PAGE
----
Techniques to Best Help Students Who Have Learning Differences
Many children and adults around the world struggle with various learning differences. Whether they are in a classroom setting or at home, certain assignments and tasks can be more challenging for them than for other students. ADHD, autism, and dyslexia are the three learning differences that we will discuss in today’s blog.
Children with attention-deficit/hyperactivity disorder (ADHD) experience more obstacles on their path to success than the average student. The symptoms of ADHD include reduced abilities to pay attention, difficulties completing and turning in work, and challenges controlling impulses, which can make it hard for children with this diagnosis to do well in school. There are dozens of possible accommodations to receive, but common ones include:
Extra time on tests;
Positive reinforcement and feedback;
Allowing breaks or time to move around;
Changes to the environment to limit distraction.
Autism Spectrum Disorder
Autism spectrum disorder is a serious developmental disorder that impairs the ability to interact and communicate. More specifically, it impacts the nervous system, and common problems seen in children with ASD are difficulties with communication, social interactions, obsessive interests, and repetitive behaviors. Since ASD is such a complex disorder and affects each child differently, the teacher really needs to focus on what works for the individual student. Accommodations will need to be carefully considered and cannot be implemented in a “one-size-fits-all” manner.
Dyslexia is a language and reading disability. Some of the main characteristics of dyslexia are challenges with decoding, fluency, spelling, and reading comprehension. Poor decoding involves difficulty accurately reading or sounding out unknown words. Fluency difficulties include a slow reading rate and difficulty reading out loud. Poor spelling often involves difficulty spelling unknown words, but even common words can be difficult to spell. Reading comprehension issues involve difficulty decoding and understanding the material, despite potentially good oral language comprehension skills. Some accommodations for children with dyslexia may include:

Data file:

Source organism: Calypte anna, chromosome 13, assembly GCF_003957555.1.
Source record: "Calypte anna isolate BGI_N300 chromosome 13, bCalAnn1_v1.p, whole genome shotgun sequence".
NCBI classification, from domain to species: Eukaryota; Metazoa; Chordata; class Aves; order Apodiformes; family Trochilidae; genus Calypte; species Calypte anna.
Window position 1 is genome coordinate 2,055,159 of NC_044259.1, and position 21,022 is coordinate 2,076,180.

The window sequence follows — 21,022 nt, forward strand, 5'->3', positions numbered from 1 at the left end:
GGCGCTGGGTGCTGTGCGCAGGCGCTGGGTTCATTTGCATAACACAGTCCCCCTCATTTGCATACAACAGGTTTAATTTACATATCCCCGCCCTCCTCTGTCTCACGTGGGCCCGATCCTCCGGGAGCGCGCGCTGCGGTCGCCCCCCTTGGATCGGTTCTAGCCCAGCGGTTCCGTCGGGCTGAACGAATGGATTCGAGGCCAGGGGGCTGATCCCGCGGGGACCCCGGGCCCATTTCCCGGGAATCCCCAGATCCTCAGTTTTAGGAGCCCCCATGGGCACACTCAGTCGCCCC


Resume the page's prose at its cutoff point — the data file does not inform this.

Verbal instruction or visual prompts or cues
Pointing to response choices, oral responses, or marking answers in a test book instead of a separate sheet of paper.
Changing the location of where the test is given, like in a distraction-free setting.
Star Tutoring cannot provide a diagnosis for learning differences, but we have many referral contacts in our network who can help. Many students with learning differences will need extra 1:1 support and repetition, which is a core tutoring service we provide. Additionally, through parents, we can also coordinate with the student’s teachers and counselors to hone in on certain skill gaps and learning gaps to maximize our impact.
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